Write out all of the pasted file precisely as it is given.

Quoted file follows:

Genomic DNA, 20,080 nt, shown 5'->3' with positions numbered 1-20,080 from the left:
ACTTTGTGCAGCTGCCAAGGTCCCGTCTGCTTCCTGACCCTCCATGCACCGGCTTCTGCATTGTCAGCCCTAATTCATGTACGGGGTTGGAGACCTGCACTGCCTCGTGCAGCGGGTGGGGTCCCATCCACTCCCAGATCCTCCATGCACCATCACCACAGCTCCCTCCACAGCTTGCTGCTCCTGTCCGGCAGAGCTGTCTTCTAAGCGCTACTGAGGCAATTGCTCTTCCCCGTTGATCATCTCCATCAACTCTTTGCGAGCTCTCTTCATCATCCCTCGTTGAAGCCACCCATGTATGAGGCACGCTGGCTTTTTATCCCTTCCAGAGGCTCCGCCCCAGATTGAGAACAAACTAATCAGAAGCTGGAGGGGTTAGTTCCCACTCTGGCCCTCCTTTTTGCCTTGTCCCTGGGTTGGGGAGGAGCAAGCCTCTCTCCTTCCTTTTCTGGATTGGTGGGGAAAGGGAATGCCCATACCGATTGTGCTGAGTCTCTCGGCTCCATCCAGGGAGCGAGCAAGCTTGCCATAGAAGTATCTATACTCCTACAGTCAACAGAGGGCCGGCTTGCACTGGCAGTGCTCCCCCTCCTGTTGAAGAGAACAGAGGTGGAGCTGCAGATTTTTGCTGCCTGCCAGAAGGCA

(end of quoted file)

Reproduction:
Genomic DNA, 20,080 nt, shown 5'->3' with positions numbered 1-20,080 from the left:
ACTTTGTGCAGCTGCCAAGGTCCCGTCTGCTTCCTGACCCTCCATGCACCGGCTTCTGCATTGTCAGCCCTAATTCATGTACGGGGTTGGAGACCTGCACTGCCTCGTGCAGCGGGTGGGGTCCCATCCACTCCCAGATCCTCCATGCACCATCACCACAGCTCCCTCCACAGCTTGCTGCTCCTGTCCGGCAGAGCTGTCTTCTAAGCGCTACTGAGGCAATTGCTCTTCCCCGTTGATCATCTCCATCAACTCTTTGCGAGCTCTCTTCATCATCCCTCGTTGAAGCCACCCATGTATGAGGCACGCTGGCTTTTTATCCCTTCCAGAGGCTCCGCCCCAGATTGAGAACAAACTAATCAGAAGCTGGAGGGGTTAGTTCCCACTCTGGCCCTCCTTTTTGCCTTGTCCCTGGGTTGGGGAGGAGCAAGCCTCTCTCCTTCCTTTTCTGGATTGGTGGGGAAAGGGAATGCCCATACCGATTGTGCTGAGTCTCTCGGCTCCATCCAGGGAGCGAGCAAGCTTGCCATAGAAGTATCTATACTCCTACAGTCAACAGAGGGCCGGCTTGCACTGGCAGTGCTCCCCCTCCTGTTGAAGAGAACAGAGGTGGAGCTGCAGATTTTTGCTGCCTGCCAGAAGGCA